Health Care for Free
by Leslie Lytle, Messenger Staff Writer
The second Saturday of every month, the St. Thomas Health Foundation Mobile Health Unit pulls into the parking lot at Morton Memorial United Methodist Church to offer free health care to anyone and everyone. No insurance is needed, and there is no income qualification screening.
“Many hospitals are closing in Tennessee,” said St. Thomas Foundation volunteer Carol Titus. “It’s a way to get health care to places that don’t have much else.”
At last year’s area Hunger Walk, Titus met Community Action Committee Director Betty Carpenter and the Rev. Jodi McCullah, pastor at Morton Memorial. The CAC and Morton Memorial both host food distribution programs for those in need. Carpenter suggested the monthly Food Ministry at Morton Memorial would be a great venue for the St. Thomas Mobile Health Unit. The mobile unit began hosting second-Saturday clinics at Morton Memorial in January.
“The Food Mission clients often don’t have cars and need to work out transportation,” said volunteer Bill Titus, explaining the advantage of the two events coinciding. Titus pointed to a free St. Thomas medical clinic in Grundy County several years ago as “solidifying awareness of the need” in the area as well as the importance of addressing “the transportation component.”
“We served 160 families today,” said McCullah at the Aug. 10 Food Ministry. “People start arriving at six in the morning.” The mobile health unit offers services from 9 a.m.-1 p.m., sufficient time for the physician on staff to see eight to 12 patients. No appointment is necessary.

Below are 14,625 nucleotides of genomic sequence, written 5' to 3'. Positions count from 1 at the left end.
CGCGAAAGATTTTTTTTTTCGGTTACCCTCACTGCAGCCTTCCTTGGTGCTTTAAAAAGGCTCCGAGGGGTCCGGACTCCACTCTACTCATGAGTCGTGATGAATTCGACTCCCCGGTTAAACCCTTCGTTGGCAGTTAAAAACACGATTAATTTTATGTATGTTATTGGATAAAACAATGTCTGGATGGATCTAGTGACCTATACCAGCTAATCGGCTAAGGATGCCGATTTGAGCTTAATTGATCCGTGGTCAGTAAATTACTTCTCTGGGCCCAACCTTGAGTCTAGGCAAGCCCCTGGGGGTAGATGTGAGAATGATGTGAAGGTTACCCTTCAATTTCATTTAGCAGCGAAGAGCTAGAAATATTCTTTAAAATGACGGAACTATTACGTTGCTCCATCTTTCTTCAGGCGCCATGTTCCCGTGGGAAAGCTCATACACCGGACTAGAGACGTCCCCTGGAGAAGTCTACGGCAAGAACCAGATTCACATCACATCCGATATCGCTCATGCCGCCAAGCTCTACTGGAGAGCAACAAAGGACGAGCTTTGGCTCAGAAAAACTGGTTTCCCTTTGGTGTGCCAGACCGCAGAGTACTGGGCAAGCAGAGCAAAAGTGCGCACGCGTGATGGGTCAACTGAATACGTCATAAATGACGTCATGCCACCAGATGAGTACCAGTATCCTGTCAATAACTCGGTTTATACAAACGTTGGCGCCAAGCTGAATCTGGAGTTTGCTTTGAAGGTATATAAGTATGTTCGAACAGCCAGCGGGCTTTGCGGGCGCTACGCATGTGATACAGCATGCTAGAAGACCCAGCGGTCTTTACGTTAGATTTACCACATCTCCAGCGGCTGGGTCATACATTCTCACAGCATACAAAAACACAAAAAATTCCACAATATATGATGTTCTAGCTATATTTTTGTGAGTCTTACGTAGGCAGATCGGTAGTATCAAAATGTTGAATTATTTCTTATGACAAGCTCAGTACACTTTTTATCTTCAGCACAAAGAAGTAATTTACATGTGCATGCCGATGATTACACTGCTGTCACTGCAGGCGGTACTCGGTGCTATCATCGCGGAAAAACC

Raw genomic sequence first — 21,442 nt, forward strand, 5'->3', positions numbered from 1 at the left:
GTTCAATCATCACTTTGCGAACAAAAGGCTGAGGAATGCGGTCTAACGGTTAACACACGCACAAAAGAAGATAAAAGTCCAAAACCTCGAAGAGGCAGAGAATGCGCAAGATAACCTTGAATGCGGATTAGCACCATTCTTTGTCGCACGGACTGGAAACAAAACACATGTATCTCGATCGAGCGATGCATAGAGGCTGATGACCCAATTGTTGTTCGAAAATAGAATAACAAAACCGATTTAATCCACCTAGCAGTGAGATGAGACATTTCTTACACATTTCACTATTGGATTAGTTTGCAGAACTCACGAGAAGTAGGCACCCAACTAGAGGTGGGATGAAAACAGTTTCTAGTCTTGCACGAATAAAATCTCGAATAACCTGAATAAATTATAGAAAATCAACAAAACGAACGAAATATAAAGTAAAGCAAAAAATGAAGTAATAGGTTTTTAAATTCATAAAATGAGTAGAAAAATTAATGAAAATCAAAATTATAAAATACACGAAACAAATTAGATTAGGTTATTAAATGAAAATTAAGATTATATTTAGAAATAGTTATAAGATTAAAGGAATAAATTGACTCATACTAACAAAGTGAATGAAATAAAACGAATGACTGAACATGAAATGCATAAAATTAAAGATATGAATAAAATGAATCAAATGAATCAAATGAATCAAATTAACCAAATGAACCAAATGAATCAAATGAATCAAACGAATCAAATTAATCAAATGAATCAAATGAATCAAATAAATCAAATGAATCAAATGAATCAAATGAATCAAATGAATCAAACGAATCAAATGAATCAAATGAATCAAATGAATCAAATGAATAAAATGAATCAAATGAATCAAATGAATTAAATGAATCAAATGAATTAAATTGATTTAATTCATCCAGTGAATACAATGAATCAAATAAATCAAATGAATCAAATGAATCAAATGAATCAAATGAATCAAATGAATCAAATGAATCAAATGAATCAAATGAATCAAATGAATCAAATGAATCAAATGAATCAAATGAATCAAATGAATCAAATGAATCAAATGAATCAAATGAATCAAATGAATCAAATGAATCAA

McCullah stressed most Food Ministry clients are “the working poor or the retired on a fixed income caring for grandchildren.”
Since the Food Ministry receives free USDA food from the Chattanooga Food Bank, clients must be below 130 percent of the poverty line or be enrolled in a government assistance program, said volunteer Rich Wyckoff.
However, since the mobile health unit is funded by a private donation to the St. Thomas Health Foundation, services are available to everyone free of charge. If a patient has insurance, St. Thomas will file the claim, but will cover all deductibles, copays, and related expenses.
Called “Ministry in Motion,” the mobile health project served primarily Rutherford County before expanding its service area to include most of middle Tennessee. St. Thomas also operates a free mobile mammogram unit, which travels to 26 counties, according to driver Jeff Patterson.
For patients needing prescriptions, an affiliated program Rx Outreach provides free medications by mail.
In October, the mobile clinic will offer flu shots, but Bill Titus stressed, “There are limits to what the doctor can do on the mobile unit.” The mobile unit is not equipped to do blood draws, for example. “The mobile unit can’t replace a patient’s existing primary care relationship or assume that role.”
In July, the mobile clinic had three emergency visits. August was calmer. Dr. Deseree Prentice did several well-child exams for children starting school, as well as seeing adult patients with mental health issues and diabetes symptoms. Prentice scheduled follow-up appointments for the adult patients at the St. Louise clinic in Murfreesboro, which serves the uninsured and underinsured at little or no cost. She made sure the patients had “reliable transportation” and that the appointment time fit their schedule “to increase the chance they’ll show up.”
“Diabetes patients need blood work done at least every six months,” Prentice explained. “People with high blood pressure need regular visits to make sure the medication they take isn’t having any side effects.”
“Once a patient is in the system we can determine how often they need to visit, adjust their medications, and that sort of thing,” Prentice said. “The important thing is to get people plugged into the system."